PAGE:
Assad's regime will return to 'business as usual' brutality
So it was when, last Friday, Britain, France and the United States joined together to strike the regime of Bashar al-Assad in response to the regime's probable use of chemical weapons on the besieged city of Douma, in Eastern Ghouta.
It is not currently known exactly which chemical agent was used, though evidence released by French intelligence suggests chlorine; other investigations posit that the gas, which killed over 50, may have included a nerve agent, such as sarin. But that the regime was responsible seems overwhelmingly likely.
Chemical war crimes are essential to the way the Assad regime fights. Its use of sarin to kill in Khan Sheikhun just over a year ago was hardly the beginning; but it was the beginning of something else - despite limited American punitive action, which included a retributive strike on the al-Shayrat air base, the following year brought over 40 reports of regime attacks using chlorine. The French suggest that at least 11 of these were likely chemical attacks
In the course of that year, the world stood still while the regime used chemical means to attack the Syrian people. The promises of Emmanuel Macron, the French president, that his country would punish chemical attacks seemed hollow as attacks continued, but there was no action.
The United States was over-eager to maintain an artificial distinction between attacks involving chlorine, of which there have been many, and sarin, of which there have been fewer, because the latter is a nerve agent.
This seemed an attempt to dodge the responsibility the United States had to Syria's people, and to avoid the promise Donald Trump had made that he would prevent 'beautiful babies' ever again suffering death by chemical means.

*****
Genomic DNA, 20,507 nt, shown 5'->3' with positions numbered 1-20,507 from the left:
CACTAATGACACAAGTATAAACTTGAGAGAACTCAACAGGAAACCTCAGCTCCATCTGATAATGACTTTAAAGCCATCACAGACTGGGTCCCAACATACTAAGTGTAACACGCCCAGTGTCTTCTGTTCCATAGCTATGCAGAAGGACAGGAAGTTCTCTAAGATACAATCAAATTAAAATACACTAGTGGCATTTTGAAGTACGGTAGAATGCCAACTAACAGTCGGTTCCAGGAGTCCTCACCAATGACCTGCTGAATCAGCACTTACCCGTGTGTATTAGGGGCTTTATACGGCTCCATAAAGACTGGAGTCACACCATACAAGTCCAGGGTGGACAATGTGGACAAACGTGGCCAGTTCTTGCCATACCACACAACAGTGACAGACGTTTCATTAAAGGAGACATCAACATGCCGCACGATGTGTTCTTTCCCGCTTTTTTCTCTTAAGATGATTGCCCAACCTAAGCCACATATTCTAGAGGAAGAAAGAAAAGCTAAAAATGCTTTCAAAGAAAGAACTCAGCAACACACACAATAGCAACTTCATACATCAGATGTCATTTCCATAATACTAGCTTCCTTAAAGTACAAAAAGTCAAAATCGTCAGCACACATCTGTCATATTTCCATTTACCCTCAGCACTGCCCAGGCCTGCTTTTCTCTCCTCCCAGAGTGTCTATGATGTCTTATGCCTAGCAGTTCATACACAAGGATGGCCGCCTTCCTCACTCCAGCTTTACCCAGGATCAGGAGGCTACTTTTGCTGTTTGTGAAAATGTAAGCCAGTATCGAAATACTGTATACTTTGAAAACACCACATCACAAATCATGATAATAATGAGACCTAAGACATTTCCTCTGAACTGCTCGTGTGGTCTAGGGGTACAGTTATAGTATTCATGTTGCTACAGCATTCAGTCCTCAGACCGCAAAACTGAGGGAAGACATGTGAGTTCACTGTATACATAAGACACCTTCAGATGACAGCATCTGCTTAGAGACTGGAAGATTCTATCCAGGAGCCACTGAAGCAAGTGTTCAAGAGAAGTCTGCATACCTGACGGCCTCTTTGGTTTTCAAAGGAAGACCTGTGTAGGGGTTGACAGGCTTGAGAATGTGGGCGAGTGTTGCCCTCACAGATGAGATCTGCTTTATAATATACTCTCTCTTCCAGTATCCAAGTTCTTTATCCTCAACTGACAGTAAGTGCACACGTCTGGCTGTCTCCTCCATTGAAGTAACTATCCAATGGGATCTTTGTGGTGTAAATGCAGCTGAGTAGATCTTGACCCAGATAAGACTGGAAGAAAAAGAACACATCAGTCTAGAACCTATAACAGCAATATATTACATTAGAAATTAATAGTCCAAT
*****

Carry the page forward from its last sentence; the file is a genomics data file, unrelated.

|It had done nothing to arrest the regime's ability to deploy chemical weapons from the air|
After the Douma attack, things suddenly looked different.
Not only was there an immediate response from the American president - demotically delivered through social media - condemning 'Animal Assad' and his backers in Russia and Iran. Something appeared to have changed. The president appeared to have reacted to the chemical attack on Douma in personal, emotional terms.
In the days which followed Trump's first pronouncement, speculation reigned. Emotions rose and fell. There was the sense that the United States and France had momentum behind their bid to punish Assad. It looked as though a grand coalition was being assembled - a coalition of the extremely willing, standing ready to punish the regime.
But as the week went on, action seemed less likely.
James Mattis, the US secretary of defence, was reported to be fighting a dogged rear-guard action, sounding notes of caution, attempting to outlast the most dramatic proposals for punishing Assad, and their proponents.
Amid all this, it looked possible that, despite Trump's and Macron's promises, despite their emotions, despite their public statements, Assad would once again avoid retribution - that his regime's actions would meet with no consequences and that he would be left free to employ the chemical tactics which had served him well in the past and which had, by this time, delivered him Douma.